Young Africans must consider entrepreneurship a viable career path

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There is an urgent need for Africa to create an environment that celebrates and promotes entrepreneurship as a viable career path given the huge amount of unemployed young people across the continent.

This is according to Gerrie van Biljon, South African risk finance firm Business Partners, who highlighted figures that put the number of Africans aged between 15 and 24 at nearly 20 million, suggesting the continent will have the largest young workforce globally by 2040.

As formal sector employment is already unable to support the size of the workforce in most African countries, young people need to be encouraged to see entrepreneurship as a viable career path, and entrepreneurs needed to be supported in making successes of their ventures.

Van Biljon said currently the majority of the youth economic activity in Sub-Saharan Africa is generated from entrepreneurs in the tourism and hospitality sector, with 97 per cent of youth businesses in the retail sector being low-growth businesses, and 54 per cent being one-man businesses that do not create any additional employment.

“These are often referred to as necessity-driven entrepreneurs, individuals that start a business because they have to, rather than they choose to,” he said.

“Many entrepreneurs in the retail sector will simply copy an existing model rather than innovating. We need to be driving a culture of high-growth entrepreneurs so that they can facilitate wealth and job creation across the region.”

There are already high unemployment rates in African countries, and the formal sector isn’t growing fast enough to support the expanding population – particularly the youth. Van Biljon said that in spite of this young people are not actively pursuing entrepreneurial ventures as an answer.

He said there are a few key areas hindering youth entrepreneurial development that must be addressed in order to improve the current entrepreneurial environment for young entrepreneurs, including cultural barriers.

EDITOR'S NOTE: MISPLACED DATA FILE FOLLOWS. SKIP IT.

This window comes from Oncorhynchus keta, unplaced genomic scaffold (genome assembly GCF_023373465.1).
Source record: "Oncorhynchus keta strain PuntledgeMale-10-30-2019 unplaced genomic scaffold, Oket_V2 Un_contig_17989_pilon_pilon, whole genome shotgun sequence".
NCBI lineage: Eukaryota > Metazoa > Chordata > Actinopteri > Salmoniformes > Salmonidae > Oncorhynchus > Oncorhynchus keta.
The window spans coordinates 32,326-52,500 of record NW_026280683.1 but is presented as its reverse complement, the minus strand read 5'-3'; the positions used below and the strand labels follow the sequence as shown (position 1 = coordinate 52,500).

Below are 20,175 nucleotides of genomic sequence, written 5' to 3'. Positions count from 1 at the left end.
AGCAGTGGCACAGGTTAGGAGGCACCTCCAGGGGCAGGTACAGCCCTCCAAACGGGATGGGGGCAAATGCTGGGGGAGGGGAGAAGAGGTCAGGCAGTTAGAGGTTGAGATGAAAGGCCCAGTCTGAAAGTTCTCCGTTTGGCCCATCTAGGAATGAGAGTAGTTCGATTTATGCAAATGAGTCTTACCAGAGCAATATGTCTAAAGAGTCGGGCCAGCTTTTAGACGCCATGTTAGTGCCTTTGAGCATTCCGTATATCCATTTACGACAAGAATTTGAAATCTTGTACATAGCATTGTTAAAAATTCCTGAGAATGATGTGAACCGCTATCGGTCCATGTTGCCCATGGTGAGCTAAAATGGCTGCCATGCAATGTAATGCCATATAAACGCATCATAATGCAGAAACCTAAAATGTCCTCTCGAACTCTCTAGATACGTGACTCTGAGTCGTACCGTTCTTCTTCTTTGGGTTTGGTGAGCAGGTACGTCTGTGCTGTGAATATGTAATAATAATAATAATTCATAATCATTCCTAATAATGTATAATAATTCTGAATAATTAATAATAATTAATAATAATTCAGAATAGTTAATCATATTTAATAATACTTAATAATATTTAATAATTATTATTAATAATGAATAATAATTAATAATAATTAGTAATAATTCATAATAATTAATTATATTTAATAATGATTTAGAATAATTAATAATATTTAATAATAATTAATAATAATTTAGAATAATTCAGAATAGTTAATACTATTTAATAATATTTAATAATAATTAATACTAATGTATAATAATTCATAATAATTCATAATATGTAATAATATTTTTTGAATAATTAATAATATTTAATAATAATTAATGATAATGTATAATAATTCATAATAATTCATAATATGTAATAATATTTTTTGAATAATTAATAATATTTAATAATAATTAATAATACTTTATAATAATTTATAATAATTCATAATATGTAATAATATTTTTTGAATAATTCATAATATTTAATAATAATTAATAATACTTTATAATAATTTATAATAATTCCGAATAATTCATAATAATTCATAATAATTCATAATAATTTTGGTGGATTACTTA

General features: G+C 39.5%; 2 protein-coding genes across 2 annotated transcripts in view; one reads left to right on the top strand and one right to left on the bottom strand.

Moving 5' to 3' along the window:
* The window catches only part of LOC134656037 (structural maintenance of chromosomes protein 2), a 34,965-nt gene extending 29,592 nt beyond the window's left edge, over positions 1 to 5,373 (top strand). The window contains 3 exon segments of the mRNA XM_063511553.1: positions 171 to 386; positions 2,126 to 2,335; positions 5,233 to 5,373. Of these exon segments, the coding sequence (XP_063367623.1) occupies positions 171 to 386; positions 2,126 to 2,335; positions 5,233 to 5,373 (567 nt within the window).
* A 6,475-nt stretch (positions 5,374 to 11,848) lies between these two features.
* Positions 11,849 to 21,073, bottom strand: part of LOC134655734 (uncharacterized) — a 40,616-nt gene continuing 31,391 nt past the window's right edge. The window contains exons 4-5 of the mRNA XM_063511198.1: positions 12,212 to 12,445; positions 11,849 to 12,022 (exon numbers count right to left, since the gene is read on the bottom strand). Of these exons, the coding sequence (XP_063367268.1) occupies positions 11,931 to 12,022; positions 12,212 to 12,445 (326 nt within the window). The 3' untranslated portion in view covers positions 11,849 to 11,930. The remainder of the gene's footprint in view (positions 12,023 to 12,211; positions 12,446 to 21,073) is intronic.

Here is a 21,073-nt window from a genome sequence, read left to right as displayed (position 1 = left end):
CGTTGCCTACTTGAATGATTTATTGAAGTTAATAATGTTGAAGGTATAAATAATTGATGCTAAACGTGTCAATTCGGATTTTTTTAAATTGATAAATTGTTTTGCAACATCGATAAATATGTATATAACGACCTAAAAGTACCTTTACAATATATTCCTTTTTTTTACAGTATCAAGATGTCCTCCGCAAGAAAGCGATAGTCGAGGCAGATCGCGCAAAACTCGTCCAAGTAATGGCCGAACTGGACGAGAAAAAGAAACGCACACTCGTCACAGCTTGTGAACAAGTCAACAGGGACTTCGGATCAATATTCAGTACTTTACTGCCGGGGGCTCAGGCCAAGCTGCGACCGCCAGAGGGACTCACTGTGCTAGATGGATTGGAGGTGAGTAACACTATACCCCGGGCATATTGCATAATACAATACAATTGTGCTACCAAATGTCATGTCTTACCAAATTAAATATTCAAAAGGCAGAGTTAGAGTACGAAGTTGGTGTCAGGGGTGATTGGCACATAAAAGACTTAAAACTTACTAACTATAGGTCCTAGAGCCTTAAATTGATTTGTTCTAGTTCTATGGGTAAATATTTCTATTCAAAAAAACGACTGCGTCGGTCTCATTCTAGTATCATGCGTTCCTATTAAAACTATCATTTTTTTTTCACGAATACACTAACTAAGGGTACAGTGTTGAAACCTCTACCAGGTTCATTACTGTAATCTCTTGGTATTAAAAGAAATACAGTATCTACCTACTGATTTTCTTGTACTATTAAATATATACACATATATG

“Children are not encouraged to pursue entrepreneurship from a young age. To drive entrepreneurial thinking, families should have discussions about local and international current affairs. This will create a general understanding of the business and economic environment,” he said.

Meanwhile, van Biljon said the state of education in Africa needs to be improved.

“We need to teach and equip youth with skills that are required to become a successful entrepreneur, and that includes creative skills, innovation, gutsy determination and perseverance and saving.”

Access to finance also needs to addressed, as without finance businesses cannot be established and can only grow organically.

“While it is difficult enough to raise finance for an existing business, challenges are more pronounced for startups – often associated with youth businesses,” van Biljon said.

In practice, around 65 per cent of startups are financed via personal sources, though angel investors are also popular sources of startup funding.

“This highlights the growing need for small, medium and micro enterprise (SMME) finance for smaller transactions for micro businesses. These transactions are ultra-high risk and as a result very few financiers are prepared to risk capital on this type of businesses. With that said, there should still be sources available to them, and this is where government should play a greater role,” he said.

“As the young population continues to grow, we need to ensure we are equipping the youth with the best opportunities to start and grow a business.”

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Passionate about the vibrant tech startups scene in Africa, Tom can usually be found sniffing out the continent's most exciting new companies and entrepreneurs, funding rounds and any other developments within the growing ecosystem.

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